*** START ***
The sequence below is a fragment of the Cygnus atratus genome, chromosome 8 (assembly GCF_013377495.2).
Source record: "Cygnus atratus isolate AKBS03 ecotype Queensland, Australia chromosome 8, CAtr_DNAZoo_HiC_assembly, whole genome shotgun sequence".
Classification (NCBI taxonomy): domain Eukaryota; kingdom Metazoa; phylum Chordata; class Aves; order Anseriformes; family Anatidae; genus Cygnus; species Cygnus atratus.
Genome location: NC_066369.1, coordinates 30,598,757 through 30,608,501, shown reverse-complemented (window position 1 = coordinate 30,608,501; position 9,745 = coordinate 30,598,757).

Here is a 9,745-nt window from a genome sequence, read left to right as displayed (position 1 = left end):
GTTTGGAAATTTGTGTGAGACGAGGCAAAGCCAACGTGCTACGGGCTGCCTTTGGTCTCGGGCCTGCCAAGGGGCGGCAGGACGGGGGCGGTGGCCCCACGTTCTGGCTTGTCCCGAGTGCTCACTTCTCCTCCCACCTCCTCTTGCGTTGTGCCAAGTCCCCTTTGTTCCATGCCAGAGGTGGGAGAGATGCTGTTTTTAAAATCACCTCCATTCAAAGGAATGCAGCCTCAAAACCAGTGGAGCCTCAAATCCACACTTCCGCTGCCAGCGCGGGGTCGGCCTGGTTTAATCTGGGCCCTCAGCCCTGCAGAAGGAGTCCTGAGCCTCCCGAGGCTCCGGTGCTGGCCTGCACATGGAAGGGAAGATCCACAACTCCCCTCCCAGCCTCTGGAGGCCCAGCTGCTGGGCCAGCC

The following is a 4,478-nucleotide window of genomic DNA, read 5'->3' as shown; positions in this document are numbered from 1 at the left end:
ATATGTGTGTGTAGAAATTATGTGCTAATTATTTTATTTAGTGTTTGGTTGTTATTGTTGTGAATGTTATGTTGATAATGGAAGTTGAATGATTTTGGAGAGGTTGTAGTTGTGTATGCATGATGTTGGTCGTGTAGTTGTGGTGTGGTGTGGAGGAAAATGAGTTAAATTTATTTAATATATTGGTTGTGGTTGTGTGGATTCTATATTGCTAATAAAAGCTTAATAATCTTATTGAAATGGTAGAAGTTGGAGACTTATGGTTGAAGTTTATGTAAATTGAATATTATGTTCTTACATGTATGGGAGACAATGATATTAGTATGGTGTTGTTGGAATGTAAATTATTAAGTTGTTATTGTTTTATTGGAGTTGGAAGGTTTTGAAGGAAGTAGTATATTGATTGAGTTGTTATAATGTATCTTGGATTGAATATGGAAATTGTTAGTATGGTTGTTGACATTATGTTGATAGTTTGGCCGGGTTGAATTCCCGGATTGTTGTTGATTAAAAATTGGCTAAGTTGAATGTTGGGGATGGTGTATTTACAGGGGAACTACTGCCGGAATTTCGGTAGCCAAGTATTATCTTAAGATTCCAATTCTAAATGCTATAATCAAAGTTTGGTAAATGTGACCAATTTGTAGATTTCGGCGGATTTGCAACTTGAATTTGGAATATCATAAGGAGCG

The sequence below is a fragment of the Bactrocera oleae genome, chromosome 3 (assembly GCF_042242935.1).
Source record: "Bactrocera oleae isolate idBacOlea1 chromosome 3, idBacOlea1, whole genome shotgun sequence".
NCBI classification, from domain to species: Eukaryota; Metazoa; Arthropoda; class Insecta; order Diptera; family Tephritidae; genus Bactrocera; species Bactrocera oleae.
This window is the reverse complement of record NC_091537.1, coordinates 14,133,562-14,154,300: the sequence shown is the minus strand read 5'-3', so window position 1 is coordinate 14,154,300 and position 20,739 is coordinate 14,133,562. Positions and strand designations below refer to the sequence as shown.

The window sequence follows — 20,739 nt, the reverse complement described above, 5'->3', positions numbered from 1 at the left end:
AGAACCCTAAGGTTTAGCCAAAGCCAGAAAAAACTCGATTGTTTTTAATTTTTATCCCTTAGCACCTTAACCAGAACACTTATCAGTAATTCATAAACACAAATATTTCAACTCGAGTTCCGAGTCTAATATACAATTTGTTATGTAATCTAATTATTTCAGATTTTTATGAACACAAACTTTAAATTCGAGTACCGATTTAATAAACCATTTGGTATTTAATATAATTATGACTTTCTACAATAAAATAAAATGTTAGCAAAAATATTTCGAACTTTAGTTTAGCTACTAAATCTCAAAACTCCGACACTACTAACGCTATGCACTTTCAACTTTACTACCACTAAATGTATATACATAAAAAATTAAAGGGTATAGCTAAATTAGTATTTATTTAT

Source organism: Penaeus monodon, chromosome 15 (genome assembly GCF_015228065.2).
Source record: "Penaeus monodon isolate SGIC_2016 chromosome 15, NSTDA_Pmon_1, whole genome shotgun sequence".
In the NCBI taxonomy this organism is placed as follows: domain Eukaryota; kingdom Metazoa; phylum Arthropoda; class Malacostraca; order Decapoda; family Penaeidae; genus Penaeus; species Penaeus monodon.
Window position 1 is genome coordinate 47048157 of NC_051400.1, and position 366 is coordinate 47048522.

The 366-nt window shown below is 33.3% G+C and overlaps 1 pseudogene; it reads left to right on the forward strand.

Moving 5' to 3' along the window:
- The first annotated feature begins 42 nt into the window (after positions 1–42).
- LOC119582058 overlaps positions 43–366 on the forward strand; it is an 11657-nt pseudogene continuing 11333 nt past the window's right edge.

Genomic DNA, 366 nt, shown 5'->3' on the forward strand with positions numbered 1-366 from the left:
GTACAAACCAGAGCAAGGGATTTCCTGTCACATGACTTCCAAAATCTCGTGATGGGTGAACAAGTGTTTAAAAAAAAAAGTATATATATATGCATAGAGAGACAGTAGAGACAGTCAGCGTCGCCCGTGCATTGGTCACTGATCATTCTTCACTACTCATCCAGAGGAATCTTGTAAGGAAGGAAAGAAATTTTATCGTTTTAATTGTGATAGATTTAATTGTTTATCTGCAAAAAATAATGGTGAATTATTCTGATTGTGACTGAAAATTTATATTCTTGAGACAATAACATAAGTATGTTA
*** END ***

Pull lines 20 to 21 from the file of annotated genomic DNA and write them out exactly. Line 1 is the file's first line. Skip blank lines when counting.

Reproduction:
Moving 5' to 3' along the window:
- The first annotated feature begins 42 nt into the window (after positions 1–42).